Jun 6th, '09, 12:02
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Need a tea term dictionary

by Intuit » Jun 6th, '09, 12:02

We need a tea dictionary. I see terms for Asian teaware and tea cultivars that are unfamiliar to me and probably to many others.

Should include a pronunciation guide. Would be seriously useful to the entire web-based tea community.

Ilya, if your mods with administrative rights can cut and paste thread entries, it maybe possible to construct a single thread to which terms are added, by placing them into alphabetical arrangement.

Jun 6th, '09, 12:07
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by Proinsias » Jun 6th, '09, 12:07

Not quite all encompassing but Lew's Babelcarp works well for Chinese terms

http://www.panix.com/~perin/babelcarp.html

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Jun 6th, '09, 12:31
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by scruffmcgruff » Jun 6th, '09, 12:31

Proinsias wrote:Not quite all encompassing but Lew's Babelcarp works well for Chinese terms

http://www.panix.com/~perin/babelcarp.html


+1

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Jun 9th, '09, 03:25
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by sneakers » Jun 9th, '09, 03:25

I don't think that's what Intuit had in mind. Who wants to have to spell out those terms. We need a dictionary.

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Jun 9th, '09, 03:31
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by scruffmcgruff » Jun 9th, '09, 03:31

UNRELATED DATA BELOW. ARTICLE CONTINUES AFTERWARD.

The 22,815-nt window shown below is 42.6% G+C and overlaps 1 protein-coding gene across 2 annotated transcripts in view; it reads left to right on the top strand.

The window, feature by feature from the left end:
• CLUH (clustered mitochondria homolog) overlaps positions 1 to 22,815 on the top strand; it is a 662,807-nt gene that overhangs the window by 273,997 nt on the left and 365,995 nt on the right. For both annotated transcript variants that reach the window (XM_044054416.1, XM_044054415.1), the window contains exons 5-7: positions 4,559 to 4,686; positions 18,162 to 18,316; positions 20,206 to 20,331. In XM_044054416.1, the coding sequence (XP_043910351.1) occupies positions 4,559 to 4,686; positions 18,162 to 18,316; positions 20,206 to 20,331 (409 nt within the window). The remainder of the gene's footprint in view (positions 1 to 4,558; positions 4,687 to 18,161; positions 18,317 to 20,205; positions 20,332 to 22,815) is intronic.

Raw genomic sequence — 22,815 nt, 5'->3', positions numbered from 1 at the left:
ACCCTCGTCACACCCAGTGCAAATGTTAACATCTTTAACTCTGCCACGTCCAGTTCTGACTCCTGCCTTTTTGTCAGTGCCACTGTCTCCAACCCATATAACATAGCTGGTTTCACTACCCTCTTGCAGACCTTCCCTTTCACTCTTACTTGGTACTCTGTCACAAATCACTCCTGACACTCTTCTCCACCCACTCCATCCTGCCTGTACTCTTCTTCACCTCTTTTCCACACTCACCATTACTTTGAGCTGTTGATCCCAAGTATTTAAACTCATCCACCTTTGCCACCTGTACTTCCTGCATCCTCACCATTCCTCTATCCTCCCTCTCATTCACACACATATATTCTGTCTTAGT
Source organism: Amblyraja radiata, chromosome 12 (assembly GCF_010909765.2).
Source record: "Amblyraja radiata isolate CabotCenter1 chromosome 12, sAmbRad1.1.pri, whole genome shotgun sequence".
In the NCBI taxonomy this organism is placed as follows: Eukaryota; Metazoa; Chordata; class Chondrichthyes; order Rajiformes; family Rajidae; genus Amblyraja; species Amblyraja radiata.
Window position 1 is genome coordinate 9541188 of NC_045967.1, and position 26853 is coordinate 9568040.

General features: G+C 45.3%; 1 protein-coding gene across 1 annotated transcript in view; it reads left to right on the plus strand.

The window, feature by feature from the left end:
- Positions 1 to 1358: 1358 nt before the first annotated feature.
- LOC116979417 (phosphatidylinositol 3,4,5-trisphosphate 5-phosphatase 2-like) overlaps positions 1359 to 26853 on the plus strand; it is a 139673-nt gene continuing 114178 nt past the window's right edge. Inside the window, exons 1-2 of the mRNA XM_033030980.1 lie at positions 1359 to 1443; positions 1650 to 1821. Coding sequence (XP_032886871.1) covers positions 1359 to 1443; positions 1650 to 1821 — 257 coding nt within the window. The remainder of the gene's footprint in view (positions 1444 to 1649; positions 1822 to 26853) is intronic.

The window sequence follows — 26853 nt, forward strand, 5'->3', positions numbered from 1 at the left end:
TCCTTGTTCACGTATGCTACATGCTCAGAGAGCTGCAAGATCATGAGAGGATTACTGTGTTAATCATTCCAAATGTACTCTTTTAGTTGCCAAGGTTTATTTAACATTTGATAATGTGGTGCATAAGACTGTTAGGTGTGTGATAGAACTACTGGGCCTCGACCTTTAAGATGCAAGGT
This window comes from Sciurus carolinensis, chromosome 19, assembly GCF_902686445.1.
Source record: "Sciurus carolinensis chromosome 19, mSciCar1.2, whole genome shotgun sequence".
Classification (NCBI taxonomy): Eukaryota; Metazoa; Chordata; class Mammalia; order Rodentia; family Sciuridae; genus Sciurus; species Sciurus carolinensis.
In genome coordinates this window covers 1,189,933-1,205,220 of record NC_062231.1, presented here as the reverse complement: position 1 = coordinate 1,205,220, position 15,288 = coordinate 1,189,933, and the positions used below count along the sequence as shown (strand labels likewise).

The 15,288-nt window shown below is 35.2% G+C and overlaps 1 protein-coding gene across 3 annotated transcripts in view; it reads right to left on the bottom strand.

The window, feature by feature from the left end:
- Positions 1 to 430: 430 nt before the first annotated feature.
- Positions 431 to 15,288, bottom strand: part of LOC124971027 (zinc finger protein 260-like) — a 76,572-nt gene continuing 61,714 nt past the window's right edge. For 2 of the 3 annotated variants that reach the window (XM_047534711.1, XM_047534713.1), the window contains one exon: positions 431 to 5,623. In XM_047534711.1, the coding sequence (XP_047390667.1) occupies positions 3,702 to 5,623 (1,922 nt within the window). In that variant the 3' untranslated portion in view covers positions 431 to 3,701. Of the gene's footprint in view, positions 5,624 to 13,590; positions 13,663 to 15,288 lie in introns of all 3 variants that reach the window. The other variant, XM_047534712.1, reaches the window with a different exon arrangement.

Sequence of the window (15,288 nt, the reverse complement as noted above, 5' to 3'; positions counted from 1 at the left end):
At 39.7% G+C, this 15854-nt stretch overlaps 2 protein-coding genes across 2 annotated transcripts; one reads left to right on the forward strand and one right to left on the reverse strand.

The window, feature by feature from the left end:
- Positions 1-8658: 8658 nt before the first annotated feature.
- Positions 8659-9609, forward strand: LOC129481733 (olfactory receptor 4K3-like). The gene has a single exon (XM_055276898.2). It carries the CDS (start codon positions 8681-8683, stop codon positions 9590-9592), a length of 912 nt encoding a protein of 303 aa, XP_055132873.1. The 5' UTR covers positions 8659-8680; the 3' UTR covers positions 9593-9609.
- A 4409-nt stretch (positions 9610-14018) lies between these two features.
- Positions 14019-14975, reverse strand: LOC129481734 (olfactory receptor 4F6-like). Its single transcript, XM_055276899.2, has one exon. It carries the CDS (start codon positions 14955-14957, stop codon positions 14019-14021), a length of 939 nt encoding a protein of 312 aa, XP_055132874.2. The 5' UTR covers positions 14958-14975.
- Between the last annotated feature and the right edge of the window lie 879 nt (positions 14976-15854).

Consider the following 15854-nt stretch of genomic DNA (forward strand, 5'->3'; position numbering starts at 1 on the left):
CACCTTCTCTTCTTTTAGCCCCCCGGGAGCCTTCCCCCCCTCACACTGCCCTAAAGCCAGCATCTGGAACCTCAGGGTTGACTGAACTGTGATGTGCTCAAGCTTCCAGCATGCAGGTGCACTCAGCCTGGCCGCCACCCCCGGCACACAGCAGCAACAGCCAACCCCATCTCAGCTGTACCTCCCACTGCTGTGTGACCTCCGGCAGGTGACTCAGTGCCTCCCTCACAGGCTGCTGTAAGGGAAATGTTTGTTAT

You generally need to know how to spell the term to look it up in a dictionary too, or am I missing something?

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Jun 9th, '09, 03:39
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by sneakers » Jun 9th, '09, 03:39

Here are a few. I Googled "tea glossary." Someone could combine these, eliminating duplicates in Word, and start a master list:

http://www.inpursuitoftea.com/Over_50_t ... d_s/23.htm
http://www.imperialteagarden.com/teaglossary.html
http://www.hungrymonster.com/Foodfacts/Tea_Glossary.cfm
http://www.tealand.com/Glossary.htm

If it were put into one thread, with no replies allowed, the admin could keep editing it as more are added. How long after a post can one still do an edit?

So who wants the job? (':roll:')

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Jun 9th, '09, 04:59
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by brandon » Jun 9th, '09, 04:59

http://teadrunk.org/viewtopic.php?id=82

Will and I already sketched this out here, it is just that neither of us has been sufficiently motivated to hack a Mediaiwiki plugin to present things the way we want.

Basically, we want to put the glossary tags into the full wikicha articles as metadata, and have the Glossary page index them into tables automatically in the format I demonstrated. One would also want permission from Lew to start with his already extensive glossary of terms.

PHP coders, start your engines.

(Partial credit for a backend type script that parses the data from the full articles and compiles an index in wiki format to be posted manually. This could be done in pretty much any language you like.)

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Jun 9th, '09, 09:09
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by Chip » Jun 9th, '09, 09:09

Many vendors have some sort of list of terms. It is hard to include everything especially when you get into multiple translations of the same word.

Nevertheless TeaChat should have something!!!

Here is a Japanese glossary from O-Cha.

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Jun 9th, '09, 15:10
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by sneakers » Jun 9th, '09, 15:10

Will and I already sketched this out here, it is just that neither of us has been sufficiently motivated to hack a Mediaiwiki plugin to present things the way we want.